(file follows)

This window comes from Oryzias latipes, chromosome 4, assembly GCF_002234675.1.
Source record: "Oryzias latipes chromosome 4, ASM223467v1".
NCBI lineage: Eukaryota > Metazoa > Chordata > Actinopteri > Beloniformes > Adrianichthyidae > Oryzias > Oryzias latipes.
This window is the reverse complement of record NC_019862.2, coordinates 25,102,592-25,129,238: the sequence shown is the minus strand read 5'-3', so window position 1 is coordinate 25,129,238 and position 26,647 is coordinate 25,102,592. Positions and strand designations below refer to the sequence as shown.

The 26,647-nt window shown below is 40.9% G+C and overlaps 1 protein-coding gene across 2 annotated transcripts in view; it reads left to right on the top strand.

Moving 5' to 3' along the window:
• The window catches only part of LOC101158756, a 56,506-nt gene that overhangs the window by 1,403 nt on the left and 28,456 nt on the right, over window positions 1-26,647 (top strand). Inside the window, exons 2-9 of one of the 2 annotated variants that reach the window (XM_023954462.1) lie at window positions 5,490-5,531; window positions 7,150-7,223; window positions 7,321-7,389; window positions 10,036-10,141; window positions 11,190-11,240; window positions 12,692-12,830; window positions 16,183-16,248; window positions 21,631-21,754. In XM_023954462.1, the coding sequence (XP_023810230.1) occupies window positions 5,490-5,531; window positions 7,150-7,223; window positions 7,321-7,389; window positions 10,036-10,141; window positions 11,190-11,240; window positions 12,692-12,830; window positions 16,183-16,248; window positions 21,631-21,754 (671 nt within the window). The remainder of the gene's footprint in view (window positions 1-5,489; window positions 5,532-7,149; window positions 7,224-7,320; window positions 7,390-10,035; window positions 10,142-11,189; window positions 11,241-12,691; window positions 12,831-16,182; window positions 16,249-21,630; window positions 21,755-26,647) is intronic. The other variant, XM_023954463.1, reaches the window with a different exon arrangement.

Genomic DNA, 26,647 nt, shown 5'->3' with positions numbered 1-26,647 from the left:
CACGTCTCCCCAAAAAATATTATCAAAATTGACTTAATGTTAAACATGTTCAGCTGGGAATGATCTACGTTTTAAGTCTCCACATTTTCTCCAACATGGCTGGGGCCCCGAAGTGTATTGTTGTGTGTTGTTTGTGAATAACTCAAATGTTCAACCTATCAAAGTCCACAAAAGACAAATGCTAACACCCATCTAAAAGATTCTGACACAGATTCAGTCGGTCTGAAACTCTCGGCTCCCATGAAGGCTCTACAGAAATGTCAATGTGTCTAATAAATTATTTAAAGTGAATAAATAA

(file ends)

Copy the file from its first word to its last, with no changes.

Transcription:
This window comes from Oryzias latipes, chromosome 4, assembly GCF_002234675.1.
Source record: "Oryzias latipes chromosome 4, ASM223467v1".
NCBI lineage: Eukaryota > Metazoa > Chordata > Actinopteri > Beloniformes > Adrianichthyidae > Oryzias > Oryzias latipes.
This window is the reverse complement of record NC_019862.2, coordinates 25,102,592-25,129,238: the sequence shown is the minus strand read 5'-3', so window position 1 is coordinate 25,129,238 and position 26,647 is coordinate 25,102,592. Positions and strand designations below refer to the sequence as shown.

The 26,647-nt window shown below is 40.9% G+C and overlaps 1 protein-coding gene across 2 annotated transcripts in view; it reads left to right on the top strand.

Moving 5' to 3' along the window:
• The window catches only part of LOC101158756, a 56,506-nt gene that overhangs the window by 1,403 nt on the left and 28,456 nt on the right, over window positions 1-26,647 (top strand). Inside the window, exons 2-9 of one of the 2 annotated variants that reach the window (XM_023954462.1) lie at window positions 5,490-5,531; window positions 7,150-7,223; window positions 7,321-7,389; window positions 10,036-10,141; window positions 11,190-11,240; window positions 12,692-12,830; window positions 16,183-16,248; window positions 21,631-21,754. In XM_023954462.1, the coding sequence (XP_023810230.1) occupies window positions 5,490-5,531; window positions 7,150-7,223; window positions 7,321-7,389; window positions 10,036-10,141; window positions 11,190-11,240; window positions 12,692-12,830; window positions 16,183-16,248; window positions 21,631-21,754 (671 nt within the window). The remainder of the gene's footprint in view (window positions 1-5,489; window positions 5,532-7,149; window positions 7,224-7,320; window positions 7,390-10,035; window positions 10,142-11,189; window positions 11,241-12,691; window positions 12,831-16,182; window positions 16,249-21,630; window positions 21,755-26,647) is intronic. The other variant, XM_023954463.1, reaches the window with a different exon arrangement.

Genomic DNA, 26,647 nt, shown 5'->3' with positions numbered 1-26,647 from the left:
CACGTCTCCCCAAAAAATATTATCAAAATTGACTTAATGTTAAACATGTTCAGCTGGGAATGATCTACGTTTTAAGTCTCCACATTTTCTCCAACATGGCTGGGGCCCCGAAGTGTATTGTTGTGTGTTGTTTGTGAATAACTCAAATGTTCAACCTATCAAAGTCCACAAAAGACAAATGCTAACACCCATCTAAAAGATTCTGACACAGATTCAGTCGGTCTGAAACTCTCGGCTCCCATGAAGGCTCTACAGAAATGTCAATGTGTCTAATAAATTATTTAAAGTGAATAAATAA